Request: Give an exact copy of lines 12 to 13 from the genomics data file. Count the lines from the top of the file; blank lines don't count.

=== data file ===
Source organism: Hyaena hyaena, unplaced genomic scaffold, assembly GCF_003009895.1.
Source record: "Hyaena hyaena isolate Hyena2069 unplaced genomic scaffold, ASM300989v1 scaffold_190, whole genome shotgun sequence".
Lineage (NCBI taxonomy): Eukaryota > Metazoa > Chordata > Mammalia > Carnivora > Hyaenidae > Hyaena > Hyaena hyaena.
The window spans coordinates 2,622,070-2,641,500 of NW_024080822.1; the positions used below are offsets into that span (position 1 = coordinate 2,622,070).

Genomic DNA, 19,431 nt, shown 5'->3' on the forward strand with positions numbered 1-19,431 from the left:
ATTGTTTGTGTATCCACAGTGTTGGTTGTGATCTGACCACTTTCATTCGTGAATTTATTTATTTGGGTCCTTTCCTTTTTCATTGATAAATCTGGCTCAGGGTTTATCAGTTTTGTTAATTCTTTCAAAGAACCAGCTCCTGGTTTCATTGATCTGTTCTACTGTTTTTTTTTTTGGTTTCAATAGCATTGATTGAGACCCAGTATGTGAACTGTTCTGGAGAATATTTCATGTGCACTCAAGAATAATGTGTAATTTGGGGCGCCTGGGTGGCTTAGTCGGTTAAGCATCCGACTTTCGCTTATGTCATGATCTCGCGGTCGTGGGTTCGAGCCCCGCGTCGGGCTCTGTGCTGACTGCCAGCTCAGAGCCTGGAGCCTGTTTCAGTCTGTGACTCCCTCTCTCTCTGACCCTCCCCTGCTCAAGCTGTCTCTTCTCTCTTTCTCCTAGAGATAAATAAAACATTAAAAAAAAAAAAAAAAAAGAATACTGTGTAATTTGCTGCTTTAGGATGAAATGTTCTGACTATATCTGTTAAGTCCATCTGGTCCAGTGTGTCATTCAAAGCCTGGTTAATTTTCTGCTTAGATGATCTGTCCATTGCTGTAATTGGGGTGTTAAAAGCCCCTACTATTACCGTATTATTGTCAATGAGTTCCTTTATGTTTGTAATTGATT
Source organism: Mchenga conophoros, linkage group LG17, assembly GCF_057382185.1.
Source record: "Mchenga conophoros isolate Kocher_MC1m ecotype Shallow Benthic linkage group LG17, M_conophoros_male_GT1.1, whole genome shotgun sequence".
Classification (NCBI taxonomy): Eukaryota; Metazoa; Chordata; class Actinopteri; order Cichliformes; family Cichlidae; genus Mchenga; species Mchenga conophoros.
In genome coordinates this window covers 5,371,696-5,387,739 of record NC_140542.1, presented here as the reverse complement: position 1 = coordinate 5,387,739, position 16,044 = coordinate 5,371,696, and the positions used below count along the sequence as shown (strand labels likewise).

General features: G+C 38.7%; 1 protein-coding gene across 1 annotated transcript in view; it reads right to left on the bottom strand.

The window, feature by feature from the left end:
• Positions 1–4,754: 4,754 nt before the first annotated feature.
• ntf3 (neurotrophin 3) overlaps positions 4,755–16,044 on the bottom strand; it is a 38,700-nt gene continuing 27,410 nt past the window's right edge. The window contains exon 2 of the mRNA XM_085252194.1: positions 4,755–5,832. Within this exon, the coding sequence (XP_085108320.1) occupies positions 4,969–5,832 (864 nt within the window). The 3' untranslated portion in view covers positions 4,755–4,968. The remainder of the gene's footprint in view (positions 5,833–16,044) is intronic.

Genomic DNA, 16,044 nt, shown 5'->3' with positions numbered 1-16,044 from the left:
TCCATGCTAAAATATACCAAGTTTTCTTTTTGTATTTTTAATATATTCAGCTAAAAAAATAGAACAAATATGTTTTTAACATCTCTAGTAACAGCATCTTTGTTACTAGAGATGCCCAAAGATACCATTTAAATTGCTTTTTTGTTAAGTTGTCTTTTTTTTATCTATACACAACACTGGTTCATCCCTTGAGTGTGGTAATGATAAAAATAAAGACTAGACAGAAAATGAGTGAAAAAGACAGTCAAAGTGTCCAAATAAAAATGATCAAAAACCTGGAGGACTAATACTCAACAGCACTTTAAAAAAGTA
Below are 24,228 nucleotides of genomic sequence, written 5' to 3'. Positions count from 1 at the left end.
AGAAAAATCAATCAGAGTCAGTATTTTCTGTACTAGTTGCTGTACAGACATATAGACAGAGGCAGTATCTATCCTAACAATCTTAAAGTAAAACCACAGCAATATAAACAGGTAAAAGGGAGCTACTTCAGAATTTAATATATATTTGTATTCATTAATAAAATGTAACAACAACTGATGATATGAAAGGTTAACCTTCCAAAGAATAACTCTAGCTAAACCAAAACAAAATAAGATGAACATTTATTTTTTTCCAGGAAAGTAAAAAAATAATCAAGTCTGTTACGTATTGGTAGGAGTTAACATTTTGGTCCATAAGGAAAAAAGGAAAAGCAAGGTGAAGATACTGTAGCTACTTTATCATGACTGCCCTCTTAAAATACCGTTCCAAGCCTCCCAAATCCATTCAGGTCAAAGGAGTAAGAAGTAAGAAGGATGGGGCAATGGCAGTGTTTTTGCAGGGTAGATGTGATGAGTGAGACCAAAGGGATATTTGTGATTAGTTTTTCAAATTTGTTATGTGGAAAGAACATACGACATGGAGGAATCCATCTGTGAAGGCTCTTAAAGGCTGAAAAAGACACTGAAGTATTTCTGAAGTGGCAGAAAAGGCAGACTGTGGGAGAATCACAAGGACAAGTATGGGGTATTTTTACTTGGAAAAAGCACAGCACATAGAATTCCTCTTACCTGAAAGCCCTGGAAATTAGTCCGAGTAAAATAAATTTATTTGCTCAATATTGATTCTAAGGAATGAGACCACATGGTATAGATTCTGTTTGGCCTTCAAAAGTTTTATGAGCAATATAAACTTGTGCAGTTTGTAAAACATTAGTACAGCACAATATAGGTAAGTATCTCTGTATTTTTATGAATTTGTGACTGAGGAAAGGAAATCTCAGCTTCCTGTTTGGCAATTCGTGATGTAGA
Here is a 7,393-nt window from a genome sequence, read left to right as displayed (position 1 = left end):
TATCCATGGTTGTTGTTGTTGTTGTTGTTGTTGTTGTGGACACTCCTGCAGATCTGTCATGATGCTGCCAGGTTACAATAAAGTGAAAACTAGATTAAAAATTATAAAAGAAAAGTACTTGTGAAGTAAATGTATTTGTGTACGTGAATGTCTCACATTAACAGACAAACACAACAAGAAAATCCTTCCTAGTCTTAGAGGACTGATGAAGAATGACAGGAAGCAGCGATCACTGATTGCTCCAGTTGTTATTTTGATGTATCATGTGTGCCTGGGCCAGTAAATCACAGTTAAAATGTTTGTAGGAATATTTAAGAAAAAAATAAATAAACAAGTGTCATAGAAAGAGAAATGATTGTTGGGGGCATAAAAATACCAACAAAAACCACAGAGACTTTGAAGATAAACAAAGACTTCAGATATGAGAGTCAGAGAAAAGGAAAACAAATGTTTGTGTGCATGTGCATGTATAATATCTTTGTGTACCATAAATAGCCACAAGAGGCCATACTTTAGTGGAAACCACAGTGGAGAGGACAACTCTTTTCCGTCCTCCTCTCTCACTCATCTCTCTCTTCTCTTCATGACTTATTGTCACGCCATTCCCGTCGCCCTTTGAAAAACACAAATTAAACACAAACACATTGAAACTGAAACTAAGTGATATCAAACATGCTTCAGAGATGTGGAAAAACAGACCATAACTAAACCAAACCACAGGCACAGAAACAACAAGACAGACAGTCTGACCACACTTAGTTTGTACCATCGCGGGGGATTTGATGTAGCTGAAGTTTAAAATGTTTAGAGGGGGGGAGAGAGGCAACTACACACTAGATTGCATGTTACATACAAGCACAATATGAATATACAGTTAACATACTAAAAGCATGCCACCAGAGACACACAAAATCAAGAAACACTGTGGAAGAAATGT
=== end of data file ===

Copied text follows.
The window, feature by feature from the left end:
• Positions 1–4,754: 4,754 nt before the first annotated feature.